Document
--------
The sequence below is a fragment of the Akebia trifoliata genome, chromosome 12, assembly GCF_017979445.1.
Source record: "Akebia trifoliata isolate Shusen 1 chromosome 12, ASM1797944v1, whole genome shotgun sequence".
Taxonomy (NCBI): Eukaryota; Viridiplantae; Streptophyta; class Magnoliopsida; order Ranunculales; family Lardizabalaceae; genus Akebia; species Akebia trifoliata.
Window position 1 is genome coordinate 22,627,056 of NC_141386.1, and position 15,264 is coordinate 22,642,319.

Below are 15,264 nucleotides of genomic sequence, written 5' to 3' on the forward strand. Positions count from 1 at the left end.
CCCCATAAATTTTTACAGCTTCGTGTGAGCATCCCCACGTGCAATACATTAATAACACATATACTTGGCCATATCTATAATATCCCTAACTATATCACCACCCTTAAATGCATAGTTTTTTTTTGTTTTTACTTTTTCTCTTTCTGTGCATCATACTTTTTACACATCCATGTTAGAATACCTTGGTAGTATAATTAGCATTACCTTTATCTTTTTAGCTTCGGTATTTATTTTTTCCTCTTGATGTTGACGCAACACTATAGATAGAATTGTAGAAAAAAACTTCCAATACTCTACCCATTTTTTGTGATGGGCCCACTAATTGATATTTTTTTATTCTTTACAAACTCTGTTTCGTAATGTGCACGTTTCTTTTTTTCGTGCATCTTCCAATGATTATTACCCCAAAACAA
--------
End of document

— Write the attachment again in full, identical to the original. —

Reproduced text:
The sequence below is a fragment of the Akebia trifoliata genome, chromosome 12, assembly GCF_017979445.1.
Source record: "Akebia trifoliata isolate Shusen 1 chromosome 12, ASM1797944v1, whole genome shotgun sequence".
Taxonomy (NCBI): Eukaryota; Viridiplantae; Streptophyta; class Magnoliopsida; order Ranunculales; family Lardizabalaceae; genus Akebia; species Akebia trifoliata.
Window position 1 is genome coordinate 22,627,056 of NC_141386.1, and position 15,264 is coordinate 22,642,319.

Below are 15,264 nucleotides of genomic sequence, written 5' to 3' on the forward strand. Positions count from 1 at the left end.
CCCCATAAATTTTTACAGCTTCGTGTGAGCATCCCCACGTGCAATACATTAATAACACATATACTTGGCCATATCTATAATATCCCTAACTATATCACCACCCTTAAATGCATAGTTTTTTTTTGTTTTTACTTTTTCTCTTTCTGTGCATCATACTTTTTACACATCCATGTTAGAATACCTTGGTAGTATAATTAGCATTACCTTTATCTTTTTAGCTTCGGTATTTATTTTTTCCTCTTGATGTTGACGCAACACTATAGATAGAATTGTAGAAAAAAACTTCCAATACTCTACCCATTTTTTGTGATGGGCCCACTAATTGATATTTTTTTATTCTTTACAAACTCTGTTTCGTAATGTGCACGTTTCTTTTTTTCGTGCATCTTCCAATGATTATTACCCCAAAACAA